Your Child and Your Divorce: Navigating Co-Parenting and Communication

Going through the divorce process can certainly be stressful for anyone. Emotions are often extremely high and negative things can be said that one may or may not really mean.  For parties with children who are going through this  process, it is very important not to involve the children in all of the “stuff” that is occurring.

That is often easier said than done. I get that. I really do BUT hear me out. A child is just that – a child. He or she is not an adult, and does not need to see or hear all the “adult things” going on in the divorce process. Your child definitely does not need to be making adult decisions related to the divorce.  Do your best not involve him or her.

Communications involving a child should be between the adult parents and the child should not know of proposed plans  or decisions prior to those things being discussed and decided between the parents.  That, in part, is known as co- parenting.

While it may not be easy to co- parent and communicate through the divorce process, and in fact, may be extremely difficult, the importance of not involving the child cannot be stressed enough.  Very often people divorce because, frankly, they no longer like each other and do not wish  to “deal” with each other any further.  Having children together makes that pretty much impossible.  That said, the good news is that there are qualified individuals who can help parents with this.  A therapist can be a valuable asset, whether it be for parent or child.  Do not be afraid to involve one or more,  as needed. It is very important that both parents are able to communicate about what the child needs, when the child needs it, and not rely on the child to inform them of changes in the parenting schedule, or of new significant others, etc.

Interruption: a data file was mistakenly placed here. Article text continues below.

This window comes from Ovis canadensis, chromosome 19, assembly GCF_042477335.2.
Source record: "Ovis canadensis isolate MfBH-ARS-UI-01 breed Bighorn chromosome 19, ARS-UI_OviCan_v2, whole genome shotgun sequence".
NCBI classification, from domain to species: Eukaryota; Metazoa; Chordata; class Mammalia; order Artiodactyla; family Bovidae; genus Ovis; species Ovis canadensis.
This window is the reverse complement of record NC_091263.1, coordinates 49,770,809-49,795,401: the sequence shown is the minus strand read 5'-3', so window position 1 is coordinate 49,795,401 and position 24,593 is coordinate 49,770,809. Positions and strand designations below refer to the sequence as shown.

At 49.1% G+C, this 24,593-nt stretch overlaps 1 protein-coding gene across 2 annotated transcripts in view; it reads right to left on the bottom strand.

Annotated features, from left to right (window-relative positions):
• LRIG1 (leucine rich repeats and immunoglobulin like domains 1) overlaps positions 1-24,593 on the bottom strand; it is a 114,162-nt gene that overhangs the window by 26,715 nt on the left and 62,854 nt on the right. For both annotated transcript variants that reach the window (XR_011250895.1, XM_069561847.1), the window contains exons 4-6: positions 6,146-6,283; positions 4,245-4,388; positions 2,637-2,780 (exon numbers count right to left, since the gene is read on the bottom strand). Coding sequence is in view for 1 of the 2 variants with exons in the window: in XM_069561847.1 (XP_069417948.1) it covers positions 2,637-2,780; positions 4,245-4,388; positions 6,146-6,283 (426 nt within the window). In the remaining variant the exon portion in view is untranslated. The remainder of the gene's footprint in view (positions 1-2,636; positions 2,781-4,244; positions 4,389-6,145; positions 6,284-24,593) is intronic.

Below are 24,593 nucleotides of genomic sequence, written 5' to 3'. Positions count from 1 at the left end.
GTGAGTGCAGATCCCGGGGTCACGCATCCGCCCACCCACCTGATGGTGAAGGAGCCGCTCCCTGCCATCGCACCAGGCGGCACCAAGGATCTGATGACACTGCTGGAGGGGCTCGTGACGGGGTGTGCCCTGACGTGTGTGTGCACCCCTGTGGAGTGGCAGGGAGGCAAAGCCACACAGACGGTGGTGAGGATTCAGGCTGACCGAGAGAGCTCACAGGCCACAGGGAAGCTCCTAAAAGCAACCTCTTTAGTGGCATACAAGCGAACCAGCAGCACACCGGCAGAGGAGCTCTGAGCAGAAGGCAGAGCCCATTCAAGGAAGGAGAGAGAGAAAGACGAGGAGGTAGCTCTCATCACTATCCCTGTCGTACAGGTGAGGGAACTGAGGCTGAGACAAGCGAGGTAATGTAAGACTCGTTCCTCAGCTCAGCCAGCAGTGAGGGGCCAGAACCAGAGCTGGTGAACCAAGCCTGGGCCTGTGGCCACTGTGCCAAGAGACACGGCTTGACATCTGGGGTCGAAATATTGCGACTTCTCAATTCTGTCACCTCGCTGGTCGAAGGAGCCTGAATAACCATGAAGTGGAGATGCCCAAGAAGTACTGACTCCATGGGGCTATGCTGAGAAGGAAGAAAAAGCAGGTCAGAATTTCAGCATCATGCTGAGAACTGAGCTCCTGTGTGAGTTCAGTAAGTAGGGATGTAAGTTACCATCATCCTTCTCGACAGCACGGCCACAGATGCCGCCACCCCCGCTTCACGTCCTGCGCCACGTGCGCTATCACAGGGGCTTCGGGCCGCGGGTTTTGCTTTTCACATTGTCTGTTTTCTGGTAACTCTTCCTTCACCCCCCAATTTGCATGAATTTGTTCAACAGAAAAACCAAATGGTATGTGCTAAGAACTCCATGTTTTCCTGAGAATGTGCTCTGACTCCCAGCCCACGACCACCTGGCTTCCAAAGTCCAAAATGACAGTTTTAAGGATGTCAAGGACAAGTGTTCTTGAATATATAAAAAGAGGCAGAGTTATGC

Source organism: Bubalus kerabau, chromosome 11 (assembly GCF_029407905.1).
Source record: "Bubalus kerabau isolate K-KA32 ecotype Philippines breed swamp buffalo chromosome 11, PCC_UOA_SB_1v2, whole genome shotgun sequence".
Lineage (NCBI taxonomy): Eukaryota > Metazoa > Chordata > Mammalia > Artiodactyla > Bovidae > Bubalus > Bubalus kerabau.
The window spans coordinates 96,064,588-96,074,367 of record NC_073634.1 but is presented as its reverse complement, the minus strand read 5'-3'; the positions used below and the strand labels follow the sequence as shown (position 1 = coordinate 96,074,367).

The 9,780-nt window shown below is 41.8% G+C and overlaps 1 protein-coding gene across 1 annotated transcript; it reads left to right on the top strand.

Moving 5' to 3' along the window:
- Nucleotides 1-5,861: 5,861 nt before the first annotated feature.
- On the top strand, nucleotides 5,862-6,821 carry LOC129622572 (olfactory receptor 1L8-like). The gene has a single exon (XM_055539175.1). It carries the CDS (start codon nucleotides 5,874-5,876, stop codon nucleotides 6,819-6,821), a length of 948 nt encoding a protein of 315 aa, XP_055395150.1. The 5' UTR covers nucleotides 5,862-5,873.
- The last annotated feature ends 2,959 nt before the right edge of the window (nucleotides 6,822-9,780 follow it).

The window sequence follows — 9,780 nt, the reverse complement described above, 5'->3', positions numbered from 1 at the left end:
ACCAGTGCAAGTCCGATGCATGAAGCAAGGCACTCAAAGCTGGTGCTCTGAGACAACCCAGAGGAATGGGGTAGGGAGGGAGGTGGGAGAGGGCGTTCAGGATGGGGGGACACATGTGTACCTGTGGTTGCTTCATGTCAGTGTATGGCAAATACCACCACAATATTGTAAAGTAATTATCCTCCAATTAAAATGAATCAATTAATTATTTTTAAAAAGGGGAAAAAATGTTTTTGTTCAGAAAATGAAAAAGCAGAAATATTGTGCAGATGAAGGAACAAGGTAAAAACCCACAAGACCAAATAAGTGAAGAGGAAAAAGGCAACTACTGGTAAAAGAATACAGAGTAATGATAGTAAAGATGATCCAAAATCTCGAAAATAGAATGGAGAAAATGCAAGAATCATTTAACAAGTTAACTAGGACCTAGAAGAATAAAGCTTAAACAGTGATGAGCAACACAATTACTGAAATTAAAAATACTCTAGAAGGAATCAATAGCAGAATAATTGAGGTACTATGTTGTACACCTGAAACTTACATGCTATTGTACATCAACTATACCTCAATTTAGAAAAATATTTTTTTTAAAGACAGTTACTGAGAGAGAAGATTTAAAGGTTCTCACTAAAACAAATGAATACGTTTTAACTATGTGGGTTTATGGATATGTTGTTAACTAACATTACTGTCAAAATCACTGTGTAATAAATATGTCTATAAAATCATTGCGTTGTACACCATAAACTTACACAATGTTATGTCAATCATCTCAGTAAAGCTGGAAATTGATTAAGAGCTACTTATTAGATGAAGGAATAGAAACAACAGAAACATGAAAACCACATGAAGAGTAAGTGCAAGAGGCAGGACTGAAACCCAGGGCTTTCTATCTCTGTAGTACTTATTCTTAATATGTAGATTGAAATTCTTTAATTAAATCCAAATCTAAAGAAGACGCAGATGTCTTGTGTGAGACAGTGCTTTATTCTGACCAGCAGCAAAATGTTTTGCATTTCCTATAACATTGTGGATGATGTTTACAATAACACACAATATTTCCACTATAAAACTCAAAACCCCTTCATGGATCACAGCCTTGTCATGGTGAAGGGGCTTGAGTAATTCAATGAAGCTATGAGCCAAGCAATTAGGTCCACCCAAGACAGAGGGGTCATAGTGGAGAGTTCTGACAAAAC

As a parent you really owe it to your child to allow him or her to be a child, even in and especially throughout the divorce process.  Negatively speaking about the other party in front of your child does nothing to help foster the relationship between the child and other parent, and in fact, can damage it for years to come.

Divorce is certainly a life-changing event for the parties, and often brings about negativity, but it really does not have to be the case for the child.  I encourage my clients to work toward making this transition easier on everyone involved, especially the child, and am happy to help you navigate the stormy waters of a divorce as needed.